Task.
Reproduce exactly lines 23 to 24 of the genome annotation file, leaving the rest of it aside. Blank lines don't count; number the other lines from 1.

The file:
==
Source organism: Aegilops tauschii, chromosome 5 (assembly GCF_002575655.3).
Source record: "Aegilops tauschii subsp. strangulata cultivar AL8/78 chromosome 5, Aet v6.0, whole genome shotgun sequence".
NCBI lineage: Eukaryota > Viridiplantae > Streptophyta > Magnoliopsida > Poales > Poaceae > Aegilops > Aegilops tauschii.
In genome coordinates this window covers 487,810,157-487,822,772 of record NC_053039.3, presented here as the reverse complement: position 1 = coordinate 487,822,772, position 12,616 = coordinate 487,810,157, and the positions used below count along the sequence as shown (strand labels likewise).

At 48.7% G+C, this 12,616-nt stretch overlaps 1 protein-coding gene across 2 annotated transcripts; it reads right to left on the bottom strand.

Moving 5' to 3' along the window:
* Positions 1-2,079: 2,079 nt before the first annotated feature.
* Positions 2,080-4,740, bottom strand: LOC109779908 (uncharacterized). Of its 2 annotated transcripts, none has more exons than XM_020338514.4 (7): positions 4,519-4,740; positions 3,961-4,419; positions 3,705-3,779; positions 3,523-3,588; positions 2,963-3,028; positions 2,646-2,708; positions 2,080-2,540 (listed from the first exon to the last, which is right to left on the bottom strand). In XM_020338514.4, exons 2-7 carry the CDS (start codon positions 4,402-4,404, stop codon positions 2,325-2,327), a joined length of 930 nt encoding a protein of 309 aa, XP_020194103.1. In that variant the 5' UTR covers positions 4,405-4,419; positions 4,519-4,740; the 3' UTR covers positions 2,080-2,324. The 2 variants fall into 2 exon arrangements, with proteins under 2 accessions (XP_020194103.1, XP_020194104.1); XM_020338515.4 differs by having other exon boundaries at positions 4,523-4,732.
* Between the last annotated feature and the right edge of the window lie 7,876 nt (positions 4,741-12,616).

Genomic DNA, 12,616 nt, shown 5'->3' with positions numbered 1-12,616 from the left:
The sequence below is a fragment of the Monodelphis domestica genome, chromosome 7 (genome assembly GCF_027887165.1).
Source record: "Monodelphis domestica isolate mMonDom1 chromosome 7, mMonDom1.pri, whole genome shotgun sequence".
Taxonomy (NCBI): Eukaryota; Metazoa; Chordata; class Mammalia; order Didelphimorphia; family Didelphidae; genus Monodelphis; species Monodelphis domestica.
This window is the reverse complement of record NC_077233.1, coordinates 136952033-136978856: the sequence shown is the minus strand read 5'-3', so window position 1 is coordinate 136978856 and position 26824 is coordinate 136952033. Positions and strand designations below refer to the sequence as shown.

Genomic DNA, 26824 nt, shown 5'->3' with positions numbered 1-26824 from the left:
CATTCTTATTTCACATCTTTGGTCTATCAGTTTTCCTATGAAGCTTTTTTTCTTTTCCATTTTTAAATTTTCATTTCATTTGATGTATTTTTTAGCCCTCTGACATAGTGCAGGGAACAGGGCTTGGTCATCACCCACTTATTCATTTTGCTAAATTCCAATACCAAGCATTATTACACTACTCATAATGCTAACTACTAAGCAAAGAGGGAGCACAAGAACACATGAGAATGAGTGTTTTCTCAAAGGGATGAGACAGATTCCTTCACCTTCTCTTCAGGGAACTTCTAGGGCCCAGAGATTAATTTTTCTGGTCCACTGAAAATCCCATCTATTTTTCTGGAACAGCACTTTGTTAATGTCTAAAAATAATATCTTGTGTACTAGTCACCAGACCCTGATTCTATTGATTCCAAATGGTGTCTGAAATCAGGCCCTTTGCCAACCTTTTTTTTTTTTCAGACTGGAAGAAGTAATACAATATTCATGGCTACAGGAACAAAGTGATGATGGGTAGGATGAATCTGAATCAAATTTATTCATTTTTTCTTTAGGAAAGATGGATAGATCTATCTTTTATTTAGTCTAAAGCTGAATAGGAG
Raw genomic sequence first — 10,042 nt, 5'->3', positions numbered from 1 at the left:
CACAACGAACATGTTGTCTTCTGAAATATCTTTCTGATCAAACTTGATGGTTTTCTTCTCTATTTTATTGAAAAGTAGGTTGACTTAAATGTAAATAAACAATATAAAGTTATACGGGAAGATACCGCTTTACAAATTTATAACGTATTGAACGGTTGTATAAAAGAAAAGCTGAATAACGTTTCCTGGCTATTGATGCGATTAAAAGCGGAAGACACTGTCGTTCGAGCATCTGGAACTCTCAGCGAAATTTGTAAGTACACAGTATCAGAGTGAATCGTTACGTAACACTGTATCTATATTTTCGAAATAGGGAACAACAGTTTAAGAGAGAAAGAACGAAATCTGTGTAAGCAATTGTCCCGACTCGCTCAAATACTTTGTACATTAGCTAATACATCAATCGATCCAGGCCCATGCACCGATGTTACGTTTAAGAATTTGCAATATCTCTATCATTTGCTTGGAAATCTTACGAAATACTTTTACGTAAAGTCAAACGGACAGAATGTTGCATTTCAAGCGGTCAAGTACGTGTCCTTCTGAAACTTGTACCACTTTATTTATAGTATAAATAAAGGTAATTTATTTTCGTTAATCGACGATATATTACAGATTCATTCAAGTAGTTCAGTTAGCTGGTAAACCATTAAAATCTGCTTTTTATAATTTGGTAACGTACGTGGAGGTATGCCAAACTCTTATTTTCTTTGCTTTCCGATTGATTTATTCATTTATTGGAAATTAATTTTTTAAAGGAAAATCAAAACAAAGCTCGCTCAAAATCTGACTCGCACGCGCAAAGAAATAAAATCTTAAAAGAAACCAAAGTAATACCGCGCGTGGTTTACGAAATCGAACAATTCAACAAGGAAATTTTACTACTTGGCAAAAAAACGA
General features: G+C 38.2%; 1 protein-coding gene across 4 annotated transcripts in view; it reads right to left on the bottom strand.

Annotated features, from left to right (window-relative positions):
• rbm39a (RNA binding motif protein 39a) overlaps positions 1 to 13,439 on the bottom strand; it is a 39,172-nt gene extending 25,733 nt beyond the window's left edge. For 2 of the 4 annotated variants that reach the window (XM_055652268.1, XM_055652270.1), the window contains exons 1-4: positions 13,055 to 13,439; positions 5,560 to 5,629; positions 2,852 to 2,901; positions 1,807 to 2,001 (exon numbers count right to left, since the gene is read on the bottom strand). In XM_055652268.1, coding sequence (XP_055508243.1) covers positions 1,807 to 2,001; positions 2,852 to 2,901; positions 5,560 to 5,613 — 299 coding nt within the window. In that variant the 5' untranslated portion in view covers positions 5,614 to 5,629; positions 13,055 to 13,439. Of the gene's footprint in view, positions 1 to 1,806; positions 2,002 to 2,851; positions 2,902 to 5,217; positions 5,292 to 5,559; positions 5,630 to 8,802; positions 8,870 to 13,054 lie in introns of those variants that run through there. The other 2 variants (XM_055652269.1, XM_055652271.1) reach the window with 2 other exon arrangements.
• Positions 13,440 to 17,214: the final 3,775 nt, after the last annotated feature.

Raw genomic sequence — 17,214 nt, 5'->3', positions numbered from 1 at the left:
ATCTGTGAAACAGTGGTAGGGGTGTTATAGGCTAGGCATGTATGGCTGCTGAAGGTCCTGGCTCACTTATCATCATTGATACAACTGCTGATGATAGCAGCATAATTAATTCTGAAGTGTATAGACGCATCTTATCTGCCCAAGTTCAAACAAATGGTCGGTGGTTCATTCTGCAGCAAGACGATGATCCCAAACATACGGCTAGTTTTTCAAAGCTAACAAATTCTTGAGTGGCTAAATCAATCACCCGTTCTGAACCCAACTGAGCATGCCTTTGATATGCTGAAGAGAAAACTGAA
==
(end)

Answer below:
Raw genomic sequence — 17,214 nt, 5'->3', positions numbered from 1 at the left:
ATCTGTGAAACAGTGGTAGGGGTGTTATAGGCTAGGCATGTATGGCTGCTGAAGGTCCTGGCTCACTTATCATCATTGATACAACTGCTGATGATAGCAGCATAATTAATTCTGAAGTGTATAGACGCATCTTATCTGCCCAAGTTCAAACAAATGGTCGGTGGTTCATTCTGCAGCAAGACGATGATCCCAAACATACGGCTAGTTTTTCAAAGCTAACAAATTCTTGAGTGGCTAAATCAATCACCCGTTCTGAACCCAACTGAGCATGCCTTTGATATGCTGAAGAGAAAACTGAA